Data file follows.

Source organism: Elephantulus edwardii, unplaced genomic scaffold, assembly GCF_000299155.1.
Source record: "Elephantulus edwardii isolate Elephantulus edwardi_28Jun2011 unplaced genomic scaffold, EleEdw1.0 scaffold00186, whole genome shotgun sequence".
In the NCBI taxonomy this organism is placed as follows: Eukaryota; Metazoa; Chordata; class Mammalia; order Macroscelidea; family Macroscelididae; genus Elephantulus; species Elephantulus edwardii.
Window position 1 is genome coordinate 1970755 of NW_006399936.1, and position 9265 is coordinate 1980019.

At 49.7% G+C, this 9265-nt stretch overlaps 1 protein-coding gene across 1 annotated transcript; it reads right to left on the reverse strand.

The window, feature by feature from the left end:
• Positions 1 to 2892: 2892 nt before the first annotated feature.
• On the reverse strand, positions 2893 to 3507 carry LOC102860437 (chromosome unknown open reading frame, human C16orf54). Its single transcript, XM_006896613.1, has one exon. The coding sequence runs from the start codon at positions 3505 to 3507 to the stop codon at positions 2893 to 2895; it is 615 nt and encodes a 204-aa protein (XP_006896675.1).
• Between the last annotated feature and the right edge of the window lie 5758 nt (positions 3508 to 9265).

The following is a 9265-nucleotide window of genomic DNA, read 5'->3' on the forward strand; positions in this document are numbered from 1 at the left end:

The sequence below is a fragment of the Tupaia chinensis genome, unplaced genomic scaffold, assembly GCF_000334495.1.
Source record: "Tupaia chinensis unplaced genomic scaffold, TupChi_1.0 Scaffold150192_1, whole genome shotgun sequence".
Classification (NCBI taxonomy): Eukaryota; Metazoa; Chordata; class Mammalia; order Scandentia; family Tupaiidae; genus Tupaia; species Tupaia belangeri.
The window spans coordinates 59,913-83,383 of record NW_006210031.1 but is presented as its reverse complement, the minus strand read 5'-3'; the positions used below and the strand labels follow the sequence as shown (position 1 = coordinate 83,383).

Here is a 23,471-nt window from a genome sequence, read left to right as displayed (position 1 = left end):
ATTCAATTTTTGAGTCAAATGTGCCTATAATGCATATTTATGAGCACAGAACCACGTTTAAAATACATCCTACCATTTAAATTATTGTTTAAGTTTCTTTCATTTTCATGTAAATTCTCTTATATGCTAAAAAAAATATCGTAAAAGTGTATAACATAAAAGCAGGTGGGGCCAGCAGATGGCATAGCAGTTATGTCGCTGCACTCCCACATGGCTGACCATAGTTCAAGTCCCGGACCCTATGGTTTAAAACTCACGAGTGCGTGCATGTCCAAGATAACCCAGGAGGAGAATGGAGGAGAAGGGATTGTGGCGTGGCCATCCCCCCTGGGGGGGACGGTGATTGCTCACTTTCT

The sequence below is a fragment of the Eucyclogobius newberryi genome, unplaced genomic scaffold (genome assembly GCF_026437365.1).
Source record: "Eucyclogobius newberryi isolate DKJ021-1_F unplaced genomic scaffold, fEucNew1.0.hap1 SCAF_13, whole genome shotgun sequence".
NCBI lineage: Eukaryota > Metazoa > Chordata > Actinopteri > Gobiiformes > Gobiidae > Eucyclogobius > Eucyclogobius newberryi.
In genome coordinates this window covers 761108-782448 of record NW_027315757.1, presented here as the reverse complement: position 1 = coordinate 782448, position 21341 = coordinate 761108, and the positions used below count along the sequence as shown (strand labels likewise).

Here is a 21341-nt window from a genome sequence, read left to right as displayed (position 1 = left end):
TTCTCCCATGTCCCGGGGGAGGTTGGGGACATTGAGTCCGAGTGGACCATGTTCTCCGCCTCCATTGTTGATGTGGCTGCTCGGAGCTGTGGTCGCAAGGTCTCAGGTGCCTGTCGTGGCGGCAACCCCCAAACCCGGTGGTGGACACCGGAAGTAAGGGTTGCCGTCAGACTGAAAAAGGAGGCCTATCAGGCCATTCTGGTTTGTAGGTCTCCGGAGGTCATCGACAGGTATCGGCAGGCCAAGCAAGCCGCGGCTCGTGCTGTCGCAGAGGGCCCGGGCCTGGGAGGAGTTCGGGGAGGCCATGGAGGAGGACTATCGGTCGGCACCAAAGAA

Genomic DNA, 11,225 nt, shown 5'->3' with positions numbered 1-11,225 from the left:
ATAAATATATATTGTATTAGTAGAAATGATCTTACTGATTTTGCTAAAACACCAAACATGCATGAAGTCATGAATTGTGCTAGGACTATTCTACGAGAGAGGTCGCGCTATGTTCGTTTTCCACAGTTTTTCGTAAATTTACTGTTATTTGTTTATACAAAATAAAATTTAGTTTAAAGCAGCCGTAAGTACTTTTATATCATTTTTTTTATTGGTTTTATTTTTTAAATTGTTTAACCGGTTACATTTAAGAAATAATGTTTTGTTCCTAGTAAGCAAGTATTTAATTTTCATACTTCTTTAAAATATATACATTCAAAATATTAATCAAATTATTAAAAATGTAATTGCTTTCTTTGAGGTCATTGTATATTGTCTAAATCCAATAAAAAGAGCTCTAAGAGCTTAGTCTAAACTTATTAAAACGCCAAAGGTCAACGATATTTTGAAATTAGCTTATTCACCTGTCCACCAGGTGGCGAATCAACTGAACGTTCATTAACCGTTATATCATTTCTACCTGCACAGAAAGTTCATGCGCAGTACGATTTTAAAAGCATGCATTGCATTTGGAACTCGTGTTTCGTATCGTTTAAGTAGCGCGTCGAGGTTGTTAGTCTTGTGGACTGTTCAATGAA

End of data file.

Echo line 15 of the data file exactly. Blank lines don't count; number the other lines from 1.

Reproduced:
Here is a 23,471-nt window from a genome sequence, read left to right as displayed (position 1 = left end):